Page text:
Callaway Golf Company Case Analysis

1675 words 7 pages
Callaway Golf Company

1.) The defining business and economic characteristics of the golf equipment industry can be measured by looking at the makeup of the industry itself. The case states that there are approximately 26 million Americans who play golf. 5.4 million play at least twice a month. These numbers are expected to grow by 1 to 2 percent a year until at least 2010. Of the U.S. golfers, 25% are seniors, 5.7 are women, and 2.1 million are juniors. The typical golfer is a 39 year old man who earns about $66,000 annually. Golf has also started to expand globally with 16 million and 2 million golfers in Asia and Europe respectfully. In 1999, the golf equipment industry took in about $2.7 billion in wholesale sales (2nd only to
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Callaway can perform numerous tests and experiments in the club design all within a simulated environment. Once a simulated design is agreed upon, Callaway then will produce the club. Callaway has acquired and partnered with different production companies. Callaway also tests its products at its own testing center. Callaway will use feedback at each stage to make improvements. The final way Callaway adds worth to its value chain is through its customer service. Callaway has built up a reputation with its customers of always offering the best clubs on the market, that even when problems do occur, the customer always receives the best service. The case makes it appear that none of Callaway's competitors can match Callaway's value chain.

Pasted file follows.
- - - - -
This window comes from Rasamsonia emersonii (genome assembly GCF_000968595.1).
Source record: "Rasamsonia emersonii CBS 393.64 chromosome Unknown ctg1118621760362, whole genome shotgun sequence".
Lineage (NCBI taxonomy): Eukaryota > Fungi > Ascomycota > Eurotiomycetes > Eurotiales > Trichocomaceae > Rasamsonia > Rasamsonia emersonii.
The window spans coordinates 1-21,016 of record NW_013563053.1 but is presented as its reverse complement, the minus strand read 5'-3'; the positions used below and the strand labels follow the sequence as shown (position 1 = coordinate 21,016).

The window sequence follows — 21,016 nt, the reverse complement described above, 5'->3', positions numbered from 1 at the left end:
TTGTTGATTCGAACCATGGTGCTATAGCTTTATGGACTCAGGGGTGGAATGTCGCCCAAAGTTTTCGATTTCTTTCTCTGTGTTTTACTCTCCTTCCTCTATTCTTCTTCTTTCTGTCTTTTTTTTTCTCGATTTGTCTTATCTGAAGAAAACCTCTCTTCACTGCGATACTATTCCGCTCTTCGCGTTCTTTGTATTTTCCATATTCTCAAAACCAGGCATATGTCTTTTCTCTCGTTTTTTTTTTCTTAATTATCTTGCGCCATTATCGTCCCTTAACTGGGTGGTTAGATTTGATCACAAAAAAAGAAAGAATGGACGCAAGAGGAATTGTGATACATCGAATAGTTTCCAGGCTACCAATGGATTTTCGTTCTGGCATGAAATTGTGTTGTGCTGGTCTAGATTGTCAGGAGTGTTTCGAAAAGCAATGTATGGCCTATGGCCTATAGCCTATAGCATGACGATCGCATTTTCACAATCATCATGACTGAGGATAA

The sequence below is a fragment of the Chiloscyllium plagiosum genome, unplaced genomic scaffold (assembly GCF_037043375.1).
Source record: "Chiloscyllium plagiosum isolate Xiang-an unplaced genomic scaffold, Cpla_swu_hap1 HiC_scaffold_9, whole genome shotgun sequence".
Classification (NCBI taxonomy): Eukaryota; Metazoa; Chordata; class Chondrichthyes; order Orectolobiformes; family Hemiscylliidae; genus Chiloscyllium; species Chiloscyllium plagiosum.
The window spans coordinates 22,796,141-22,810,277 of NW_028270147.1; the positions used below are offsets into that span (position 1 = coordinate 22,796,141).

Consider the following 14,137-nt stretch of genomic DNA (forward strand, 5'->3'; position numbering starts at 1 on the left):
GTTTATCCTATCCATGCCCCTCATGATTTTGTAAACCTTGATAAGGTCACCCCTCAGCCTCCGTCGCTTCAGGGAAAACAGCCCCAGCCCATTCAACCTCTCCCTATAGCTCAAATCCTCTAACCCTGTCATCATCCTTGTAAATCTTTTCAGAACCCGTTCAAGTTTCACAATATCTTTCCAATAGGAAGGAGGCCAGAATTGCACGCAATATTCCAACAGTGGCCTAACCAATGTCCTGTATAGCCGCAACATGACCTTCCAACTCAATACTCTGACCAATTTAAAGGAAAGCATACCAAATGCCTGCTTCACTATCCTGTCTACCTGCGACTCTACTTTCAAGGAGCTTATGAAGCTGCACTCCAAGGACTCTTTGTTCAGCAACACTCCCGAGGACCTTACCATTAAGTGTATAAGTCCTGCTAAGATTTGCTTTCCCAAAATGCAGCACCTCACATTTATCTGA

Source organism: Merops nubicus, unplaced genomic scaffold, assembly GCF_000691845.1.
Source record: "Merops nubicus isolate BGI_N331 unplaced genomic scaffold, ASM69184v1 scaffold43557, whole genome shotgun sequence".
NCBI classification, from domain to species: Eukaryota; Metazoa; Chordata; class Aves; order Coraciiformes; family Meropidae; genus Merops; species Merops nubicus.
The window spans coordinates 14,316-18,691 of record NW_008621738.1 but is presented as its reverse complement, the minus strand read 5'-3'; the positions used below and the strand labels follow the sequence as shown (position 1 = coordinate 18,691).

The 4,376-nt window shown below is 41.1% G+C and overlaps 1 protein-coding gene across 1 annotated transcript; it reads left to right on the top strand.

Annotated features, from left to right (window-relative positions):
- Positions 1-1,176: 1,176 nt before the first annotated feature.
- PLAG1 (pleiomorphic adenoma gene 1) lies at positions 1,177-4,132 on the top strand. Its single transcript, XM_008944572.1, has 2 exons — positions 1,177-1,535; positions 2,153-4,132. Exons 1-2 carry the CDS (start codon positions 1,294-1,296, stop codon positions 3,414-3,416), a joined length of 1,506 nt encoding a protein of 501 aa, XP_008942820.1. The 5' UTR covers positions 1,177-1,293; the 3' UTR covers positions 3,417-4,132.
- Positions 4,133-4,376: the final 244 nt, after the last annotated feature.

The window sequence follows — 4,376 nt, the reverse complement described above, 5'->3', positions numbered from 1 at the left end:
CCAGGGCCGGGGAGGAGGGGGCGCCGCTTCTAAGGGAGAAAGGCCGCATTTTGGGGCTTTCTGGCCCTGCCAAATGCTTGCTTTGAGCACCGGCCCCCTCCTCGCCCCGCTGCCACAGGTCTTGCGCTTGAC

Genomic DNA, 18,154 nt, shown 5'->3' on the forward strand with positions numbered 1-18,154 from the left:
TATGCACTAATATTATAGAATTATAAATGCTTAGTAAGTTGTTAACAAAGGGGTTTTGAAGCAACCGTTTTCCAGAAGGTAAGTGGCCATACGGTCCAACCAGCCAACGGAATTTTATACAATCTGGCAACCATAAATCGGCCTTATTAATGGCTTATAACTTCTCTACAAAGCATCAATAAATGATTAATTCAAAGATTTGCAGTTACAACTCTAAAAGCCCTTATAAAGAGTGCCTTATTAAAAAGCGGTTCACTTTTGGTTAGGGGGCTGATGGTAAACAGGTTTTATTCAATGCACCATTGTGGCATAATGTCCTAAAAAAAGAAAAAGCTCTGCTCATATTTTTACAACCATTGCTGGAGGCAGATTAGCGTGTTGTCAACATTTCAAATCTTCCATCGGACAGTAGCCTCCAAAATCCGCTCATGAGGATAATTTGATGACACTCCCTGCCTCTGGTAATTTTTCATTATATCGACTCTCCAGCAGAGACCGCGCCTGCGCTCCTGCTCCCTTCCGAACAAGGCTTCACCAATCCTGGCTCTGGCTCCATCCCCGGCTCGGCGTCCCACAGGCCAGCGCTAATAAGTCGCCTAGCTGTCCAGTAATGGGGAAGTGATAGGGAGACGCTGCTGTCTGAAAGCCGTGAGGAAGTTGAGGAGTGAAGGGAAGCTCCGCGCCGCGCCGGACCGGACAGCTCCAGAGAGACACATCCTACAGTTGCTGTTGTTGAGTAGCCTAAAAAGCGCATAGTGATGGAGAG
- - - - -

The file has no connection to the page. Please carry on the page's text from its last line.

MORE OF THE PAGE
8.) Callaway has competitive strengths in all divisions of their golf clubs. Currently, Callaway is the leading choice of drivers, fairway woods, irons, and putters among professional golfers. Callaway is dominating in the fairway woods market with 52.1%. The closest competitor is Orlimar with 17.9%, then Taylor Made with 8.8%, and Titlest with 4.5%. In the drivers market, Callaway has 38.5%, Titleist has 24.2%, Ping has 13.4% and Taylor Made with 5.3%. Competitors in the drivers market are slowly gaining on Callaway, because in 1998 Callaway had 55.2% of the drivers market. In the irons market, Callaway has a slight advantage with 18.3%, Ping and Mizuno each have 15%, and

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